Showing all 7 results

The Malaria virus is fatal mosquito-borne illness that is prevalent in tropical and subtropical regions around the world. Based on the World Health Organization (WHO) that malaria was the cause of death of 435,000 people by 2021, with the majority of these were children less than five years old. of age. Although there is no solution for malaria, it can be treated and prevented.

Which is the root cause for malaria?

The main cause of malaria lies in a parasite referred to as Plasmodium that can be transmitted to humans through bites of females who are infected by Anopheles mosquitoes.

If a mosquito bites a victim, the parasite is introduced into the bloodstream and grows. The parasites enter the liver where they start to affect red blood cells.

What are symptoms for malaria?

The symptoms of malaria can range from mild to serious and generally appear between 10 to 15 days after being bitten by mosquitoes suffering from malaria.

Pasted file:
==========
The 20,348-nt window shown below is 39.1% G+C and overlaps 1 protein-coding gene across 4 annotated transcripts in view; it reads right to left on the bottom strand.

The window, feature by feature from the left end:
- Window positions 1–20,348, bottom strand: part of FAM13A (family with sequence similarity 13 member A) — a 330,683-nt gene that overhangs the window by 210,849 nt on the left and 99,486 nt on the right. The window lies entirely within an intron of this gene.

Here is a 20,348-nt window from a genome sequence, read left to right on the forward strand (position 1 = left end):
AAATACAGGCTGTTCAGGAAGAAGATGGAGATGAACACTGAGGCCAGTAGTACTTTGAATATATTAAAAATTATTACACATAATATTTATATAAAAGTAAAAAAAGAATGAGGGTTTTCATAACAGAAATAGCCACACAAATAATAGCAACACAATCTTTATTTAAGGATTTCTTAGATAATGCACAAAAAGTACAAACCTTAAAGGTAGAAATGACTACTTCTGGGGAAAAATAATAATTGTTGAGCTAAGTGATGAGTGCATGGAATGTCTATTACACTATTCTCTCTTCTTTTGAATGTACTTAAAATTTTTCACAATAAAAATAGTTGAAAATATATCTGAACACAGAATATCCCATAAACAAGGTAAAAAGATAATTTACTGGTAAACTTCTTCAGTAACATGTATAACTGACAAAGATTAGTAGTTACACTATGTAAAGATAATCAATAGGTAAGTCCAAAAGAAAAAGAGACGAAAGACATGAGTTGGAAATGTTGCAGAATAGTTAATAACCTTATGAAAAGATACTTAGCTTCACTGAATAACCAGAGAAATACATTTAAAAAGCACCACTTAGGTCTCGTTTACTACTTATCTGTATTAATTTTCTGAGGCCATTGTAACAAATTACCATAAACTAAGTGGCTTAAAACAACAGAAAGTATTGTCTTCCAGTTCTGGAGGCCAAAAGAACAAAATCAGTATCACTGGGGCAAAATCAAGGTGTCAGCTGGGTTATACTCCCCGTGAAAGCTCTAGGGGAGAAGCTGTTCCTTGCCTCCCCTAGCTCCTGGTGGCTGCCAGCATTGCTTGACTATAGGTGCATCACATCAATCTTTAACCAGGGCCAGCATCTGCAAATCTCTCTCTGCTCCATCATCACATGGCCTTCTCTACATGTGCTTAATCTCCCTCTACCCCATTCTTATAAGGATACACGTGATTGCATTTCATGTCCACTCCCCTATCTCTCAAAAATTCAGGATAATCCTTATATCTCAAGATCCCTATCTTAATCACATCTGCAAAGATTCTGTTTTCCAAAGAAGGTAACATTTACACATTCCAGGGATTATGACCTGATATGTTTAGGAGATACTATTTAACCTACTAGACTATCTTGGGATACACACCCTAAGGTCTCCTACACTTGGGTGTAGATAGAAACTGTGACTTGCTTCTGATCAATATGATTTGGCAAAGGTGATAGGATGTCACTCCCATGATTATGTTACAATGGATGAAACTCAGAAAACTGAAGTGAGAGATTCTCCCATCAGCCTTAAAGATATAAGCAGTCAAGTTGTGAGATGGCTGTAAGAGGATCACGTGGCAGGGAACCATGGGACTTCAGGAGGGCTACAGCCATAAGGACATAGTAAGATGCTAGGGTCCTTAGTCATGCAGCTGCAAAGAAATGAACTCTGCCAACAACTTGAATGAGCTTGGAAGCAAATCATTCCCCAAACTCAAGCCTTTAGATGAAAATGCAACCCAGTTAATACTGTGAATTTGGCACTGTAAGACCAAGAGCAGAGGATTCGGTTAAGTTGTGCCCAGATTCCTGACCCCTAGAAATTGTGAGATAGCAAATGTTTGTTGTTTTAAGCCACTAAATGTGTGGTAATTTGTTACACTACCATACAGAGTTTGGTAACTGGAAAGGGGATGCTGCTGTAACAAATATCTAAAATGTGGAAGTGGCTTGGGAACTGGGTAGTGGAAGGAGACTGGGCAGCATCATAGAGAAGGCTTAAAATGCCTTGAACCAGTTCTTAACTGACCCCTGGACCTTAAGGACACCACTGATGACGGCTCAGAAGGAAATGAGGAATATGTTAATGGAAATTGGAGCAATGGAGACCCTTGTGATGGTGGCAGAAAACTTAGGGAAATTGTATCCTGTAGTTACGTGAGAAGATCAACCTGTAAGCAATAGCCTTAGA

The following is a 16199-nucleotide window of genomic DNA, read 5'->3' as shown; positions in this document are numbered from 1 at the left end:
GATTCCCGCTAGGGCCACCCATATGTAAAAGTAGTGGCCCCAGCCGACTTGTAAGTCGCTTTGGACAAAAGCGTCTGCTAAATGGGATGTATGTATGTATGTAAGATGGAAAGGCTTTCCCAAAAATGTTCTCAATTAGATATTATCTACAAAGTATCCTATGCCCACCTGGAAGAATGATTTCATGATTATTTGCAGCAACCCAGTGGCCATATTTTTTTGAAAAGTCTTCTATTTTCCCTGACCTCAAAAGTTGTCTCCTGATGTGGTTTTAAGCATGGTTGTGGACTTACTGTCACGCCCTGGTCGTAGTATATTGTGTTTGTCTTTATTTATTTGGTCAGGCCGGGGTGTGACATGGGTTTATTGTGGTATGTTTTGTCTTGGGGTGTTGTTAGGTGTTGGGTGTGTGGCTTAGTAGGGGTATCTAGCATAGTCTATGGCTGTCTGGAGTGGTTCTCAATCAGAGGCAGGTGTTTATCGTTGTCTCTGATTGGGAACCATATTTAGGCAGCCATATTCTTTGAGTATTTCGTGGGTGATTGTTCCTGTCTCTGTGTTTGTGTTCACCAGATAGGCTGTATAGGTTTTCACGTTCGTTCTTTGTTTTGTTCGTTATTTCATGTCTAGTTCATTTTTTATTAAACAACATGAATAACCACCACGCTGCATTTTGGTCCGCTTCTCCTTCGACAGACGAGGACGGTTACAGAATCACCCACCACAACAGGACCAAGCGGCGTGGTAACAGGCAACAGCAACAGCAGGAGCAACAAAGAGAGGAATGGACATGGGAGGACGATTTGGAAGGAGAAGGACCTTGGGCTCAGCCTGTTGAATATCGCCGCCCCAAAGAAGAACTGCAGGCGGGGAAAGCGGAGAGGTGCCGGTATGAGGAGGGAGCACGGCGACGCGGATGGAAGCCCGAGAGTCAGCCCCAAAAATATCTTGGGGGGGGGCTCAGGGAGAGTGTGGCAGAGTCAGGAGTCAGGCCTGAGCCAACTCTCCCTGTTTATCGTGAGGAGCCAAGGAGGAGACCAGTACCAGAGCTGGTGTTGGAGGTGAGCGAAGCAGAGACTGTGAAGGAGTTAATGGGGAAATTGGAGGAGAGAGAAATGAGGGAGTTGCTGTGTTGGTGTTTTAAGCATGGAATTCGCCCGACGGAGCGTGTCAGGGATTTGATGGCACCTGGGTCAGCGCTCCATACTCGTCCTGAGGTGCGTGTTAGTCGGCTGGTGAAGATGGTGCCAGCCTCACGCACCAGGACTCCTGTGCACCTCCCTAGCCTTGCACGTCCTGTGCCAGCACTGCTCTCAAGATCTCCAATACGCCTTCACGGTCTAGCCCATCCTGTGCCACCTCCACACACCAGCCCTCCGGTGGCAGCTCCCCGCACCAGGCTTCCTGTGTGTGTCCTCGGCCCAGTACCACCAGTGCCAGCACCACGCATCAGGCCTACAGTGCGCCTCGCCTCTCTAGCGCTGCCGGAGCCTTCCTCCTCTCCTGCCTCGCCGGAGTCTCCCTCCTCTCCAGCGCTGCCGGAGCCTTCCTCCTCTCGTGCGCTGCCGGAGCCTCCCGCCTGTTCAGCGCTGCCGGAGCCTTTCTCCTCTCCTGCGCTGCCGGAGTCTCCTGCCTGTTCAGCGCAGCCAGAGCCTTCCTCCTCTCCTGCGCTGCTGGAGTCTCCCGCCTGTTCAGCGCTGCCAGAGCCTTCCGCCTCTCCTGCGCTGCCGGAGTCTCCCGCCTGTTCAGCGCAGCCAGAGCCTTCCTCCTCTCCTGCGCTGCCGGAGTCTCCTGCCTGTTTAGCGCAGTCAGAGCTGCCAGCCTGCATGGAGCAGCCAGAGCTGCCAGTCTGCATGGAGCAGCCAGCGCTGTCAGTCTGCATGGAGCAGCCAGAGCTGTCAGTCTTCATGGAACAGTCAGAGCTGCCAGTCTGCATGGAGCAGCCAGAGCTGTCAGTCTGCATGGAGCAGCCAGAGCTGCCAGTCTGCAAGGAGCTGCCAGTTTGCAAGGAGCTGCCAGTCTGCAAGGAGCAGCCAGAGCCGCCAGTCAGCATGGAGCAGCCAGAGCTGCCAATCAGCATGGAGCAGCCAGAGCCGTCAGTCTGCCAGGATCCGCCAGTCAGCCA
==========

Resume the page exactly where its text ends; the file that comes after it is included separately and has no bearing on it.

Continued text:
The symptoms which are mild are headache, fever and pains. The most serious symptoms are shaking chills and high fever-related seizures, an ailment, or even death.

Which is the best treatment for malaria?

Malaria is treatable with antimalarial medications. The most commonly used antimalarial drug is chloroquine. Other effective drugs include atovaquone-proguanil, doxycycline, mefloquine, and primaquine.

The treatment for malaria generally lasts between 3 and 7 days. If you suspect that you are suffering from malaria, consult a physician immediately to begin the treatment process as quickly as it is possible.

Conclusion

It’s a grave condition that can be fatal if it is not treated quickly. It is, however, very treatable and avoidable. If you live in or are planning to visit a place which is susceptible to malaria be sure to take steps to stay away from the bites of mosquitoes (e.g. applying repellents to insects) and seek out a doctor immediately if you begin to show symptoms of malaria. If you receive an immediate diagnosis and treatment you can overcome the potentially fatal illness.